Towards learner autonomy : raising critical awareness of learning in an adult refugee ESOL literacy class : a thesis submitted in fulfilment of the requirements for the degree of Master of Philosophy in Second Language Teaching
An action research project was undertaken in an adult refugee ESOL Literacy class to determine whether a teacher could change tasks or teaching methods to help learners develop critical awareness of learning. After an initial review of available research regarding refugee learners with low levels of literacy, learner autonomy and critical awareness, action research processes were reviewed and the teaching context of the particular class that would be involved in the research project was investigated. The research project was designed to be carried out in two stages. Firstly, three teaching techniques were selected and tasks designed that would suit learners with a range of different skills in the class. Secondly, the tasks were implemented and refined during the process of data collection over a period of two terms. Three types of tasks were used during the data collection period: dictation, the use of Cuisenaire rods, and the use of computer-based tasks.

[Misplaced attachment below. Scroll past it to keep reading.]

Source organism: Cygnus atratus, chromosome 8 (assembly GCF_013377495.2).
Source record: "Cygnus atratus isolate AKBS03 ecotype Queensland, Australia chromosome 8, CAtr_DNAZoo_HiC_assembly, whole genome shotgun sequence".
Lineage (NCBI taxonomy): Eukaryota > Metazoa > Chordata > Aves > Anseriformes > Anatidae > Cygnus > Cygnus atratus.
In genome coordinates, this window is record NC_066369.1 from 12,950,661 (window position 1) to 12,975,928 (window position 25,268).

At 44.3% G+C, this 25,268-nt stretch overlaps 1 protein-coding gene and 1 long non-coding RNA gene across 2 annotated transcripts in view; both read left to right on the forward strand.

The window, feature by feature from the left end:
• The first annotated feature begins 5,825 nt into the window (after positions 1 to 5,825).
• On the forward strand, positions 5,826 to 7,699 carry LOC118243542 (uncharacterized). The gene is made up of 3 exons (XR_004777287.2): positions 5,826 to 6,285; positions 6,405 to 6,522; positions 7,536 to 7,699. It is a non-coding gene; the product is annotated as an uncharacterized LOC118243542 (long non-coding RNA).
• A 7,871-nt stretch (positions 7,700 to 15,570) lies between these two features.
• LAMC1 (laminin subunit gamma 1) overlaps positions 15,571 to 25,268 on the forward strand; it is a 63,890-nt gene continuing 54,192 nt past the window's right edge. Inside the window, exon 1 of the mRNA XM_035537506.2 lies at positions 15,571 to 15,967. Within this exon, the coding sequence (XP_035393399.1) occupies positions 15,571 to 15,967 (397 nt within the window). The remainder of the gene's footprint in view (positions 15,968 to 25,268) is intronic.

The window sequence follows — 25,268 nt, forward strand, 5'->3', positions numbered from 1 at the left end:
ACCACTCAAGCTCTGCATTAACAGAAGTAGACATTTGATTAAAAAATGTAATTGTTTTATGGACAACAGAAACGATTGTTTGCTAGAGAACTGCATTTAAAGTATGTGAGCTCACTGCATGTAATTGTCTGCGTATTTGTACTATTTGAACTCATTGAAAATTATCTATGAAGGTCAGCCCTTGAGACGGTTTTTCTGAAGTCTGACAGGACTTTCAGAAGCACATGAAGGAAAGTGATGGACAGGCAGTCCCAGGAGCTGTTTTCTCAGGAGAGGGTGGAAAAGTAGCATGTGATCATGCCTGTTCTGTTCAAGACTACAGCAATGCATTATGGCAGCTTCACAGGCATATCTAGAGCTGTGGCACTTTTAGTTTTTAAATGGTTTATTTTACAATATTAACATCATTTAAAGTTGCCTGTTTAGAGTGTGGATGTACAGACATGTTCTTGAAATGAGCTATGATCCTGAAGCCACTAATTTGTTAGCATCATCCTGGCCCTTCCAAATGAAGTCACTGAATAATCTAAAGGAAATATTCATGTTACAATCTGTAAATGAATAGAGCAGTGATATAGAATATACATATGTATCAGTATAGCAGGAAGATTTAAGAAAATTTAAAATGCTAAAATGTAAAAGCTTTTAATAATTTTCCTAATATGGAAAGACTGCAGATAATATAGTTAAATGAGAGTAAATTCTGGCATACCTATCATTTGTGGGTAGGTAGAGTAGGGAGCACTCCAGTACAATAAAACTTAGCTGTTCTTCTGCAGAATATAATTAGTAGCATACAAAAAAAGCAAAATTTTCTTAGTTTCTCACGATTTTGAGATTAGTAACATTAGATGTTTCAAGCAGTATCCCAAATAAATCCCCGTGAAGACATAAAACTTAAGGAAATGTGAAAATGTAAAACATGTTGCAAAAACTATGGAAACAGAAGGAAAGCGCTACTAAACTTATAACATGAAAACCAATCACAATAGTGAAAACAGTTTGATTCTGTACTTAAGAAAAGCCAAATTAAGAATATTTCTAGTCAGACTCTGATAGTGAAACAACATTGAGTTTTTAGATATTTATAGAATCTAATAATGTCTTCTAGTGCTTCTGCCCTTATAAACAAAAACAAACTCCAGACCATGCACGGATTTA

Data was collected from participating learners in the class by means of learner logs where learners wrote reflections on their learning. Data was also gathered through teacher observation and reflections. Informal discussions with other teachers in the programme formed an important source of data of the study. Teacher reflections used three maxims to focus the observations, looking at connections to prior learning, peer learning and constraints that influenced the research.
The unique challenges of the teaching context and learners in the programme necessitated some changes to the design of the study. Methods typically used in alternative assessment for ESL learners were employed to observe some learners’ awareness of linguistic competence, involving the Cuisenaire rods. Different forms of dictation tasks were found to be useful for different skills level groups. It was not possible to fully investigate the use of computer-based tasks owing to the constraints of the particular teaching context.
This study was carried out over a very short period, with a relatively small number of participants. The findings are not conclusive but seem to indicate that changes to teaching methods can help learners to develop increased critical awareness of learning. A greater emphasis on peer learning, limited teacher involvement in the higher skills level groups and the use of alternative assessment methods for ongoing self-evaluation in the lowest skill level group all contributed to raising critical awareness of learning.